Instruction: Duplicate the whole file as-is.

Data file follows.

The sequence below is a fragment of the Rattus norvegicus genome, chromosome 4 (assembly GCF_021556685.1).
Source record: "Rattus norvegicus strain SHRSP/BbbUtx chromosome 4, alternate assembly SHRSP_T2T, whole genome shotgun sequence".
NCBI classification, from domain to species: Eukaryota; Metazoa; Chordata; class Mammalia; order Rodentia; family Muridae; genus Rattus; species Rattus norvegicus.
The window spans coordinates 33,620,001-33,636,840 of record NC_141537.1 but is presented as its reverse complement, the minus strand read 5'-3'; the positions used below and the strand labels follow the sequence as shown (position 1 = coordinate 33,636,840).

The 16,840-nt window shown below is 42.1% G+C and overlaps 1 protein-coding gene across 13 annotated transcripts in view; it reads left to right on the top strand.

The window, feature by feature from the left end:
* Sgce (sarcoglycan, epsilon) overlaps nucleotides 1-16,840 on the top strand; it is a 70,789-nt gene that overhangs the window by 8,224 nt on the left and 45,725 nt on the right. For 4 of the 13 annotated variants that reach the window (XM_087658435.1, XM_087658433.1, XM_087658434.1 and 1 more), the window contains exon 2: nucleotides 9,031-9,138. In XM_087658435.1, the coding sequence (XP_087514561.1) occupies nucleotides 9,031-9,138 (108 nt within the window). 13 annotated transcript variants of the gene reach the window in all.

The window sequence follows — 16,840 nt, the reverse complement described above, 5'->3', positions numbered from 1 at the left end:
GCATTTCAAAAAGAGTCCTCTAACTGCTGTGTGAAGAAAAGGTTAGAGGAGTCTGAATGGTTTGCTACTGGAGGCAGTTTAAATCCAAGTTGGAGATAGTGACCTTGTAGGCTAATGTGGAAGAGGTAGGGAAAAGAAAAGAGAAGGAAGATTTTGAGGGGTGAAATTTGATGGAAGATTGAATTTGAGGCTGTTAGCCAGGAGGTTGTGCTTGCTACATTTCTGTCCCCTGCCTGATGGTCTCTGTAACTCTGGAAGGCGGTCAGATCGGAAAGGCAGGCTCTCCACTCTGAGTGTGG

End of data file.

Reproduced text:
The sequence below is a fragment of the Rattus norvegicus genome, chromosome 4 (assembly GCF_021556685.1).
Source record: "Rattus norvegicus strain SHRSP/BbbUtx chromosome 4, alternate assembly SHRSP_T2T, whole genome shotgun sequence".
NCBI classification, from domain to species: Eukaryota; Metazoa; Chordata; class Mammalia; order Rodentia; family Muridae; genus Rattus; species Rattus norvegicus.
The window spans coordinates 33,620,001-33,636,840 of record NC_141537.1 but is presented as its reverse complement, the minus strand read 5'-3'; the positions used below and the strand labels follow the sequence as shown (position 1 = coordinate 33,636,840).

The 16,840-nt window shown below is 42.1% G+C and overlaps 1 protein-coding gene across 13 annotated transcripts in view; it reads left to right on the top strand.

The window, feature by feature from the left end:
* Sgce (sarcoglycan, epsilon) overlaps nucleotides 1-16,840 on the top strand; it is a 70,789-nt gene that overhangs the window by 8,224 nt on the left and 45,725 nt on the right. For 4 of the 13 annotated variants that reach the window (XM_087658435.1, XM_087658433.1, XM_087658434.1 and 1 more), the window contains exon 2: nucleotides 9,031-9,138. In XM_087658435.1, the coding sequence (XP_087514561.1) occupies nucleotides 9,031-9,138 (108 nt within the window). 13 annotated transcript variants of the gene reach the window in all.

The window sequence follows — 16,840 nt, the reverse complement described above, 5'->3', positions numbered from 1 at the left end:
GCATTTCAAAAAGAGTCCTCTAACTGCTGTGTGAAGAAAAGGTTAGAGGAGTCTGAATGGTTTGCTACTGGAGGCAGTTTAAATCCAAGTTGGAGATAGTGACCTTGTAGGCTAATGTGGAAGAGGTAGGGAAAAGAAAAGAGAAGGAAGATTTTGAGGGGTGAAATTTGATGGAAGATTGAATTTGAGGCTGTTAGCCAGGAGGTTGTGCTTGCTACATTTCTGTCCCCTGCCTGATGGTCTCTGTAACTCTGGAAGGCGGTCAGATCGGAAAGGCAGGCTCTCCACTCTGAGTGTGG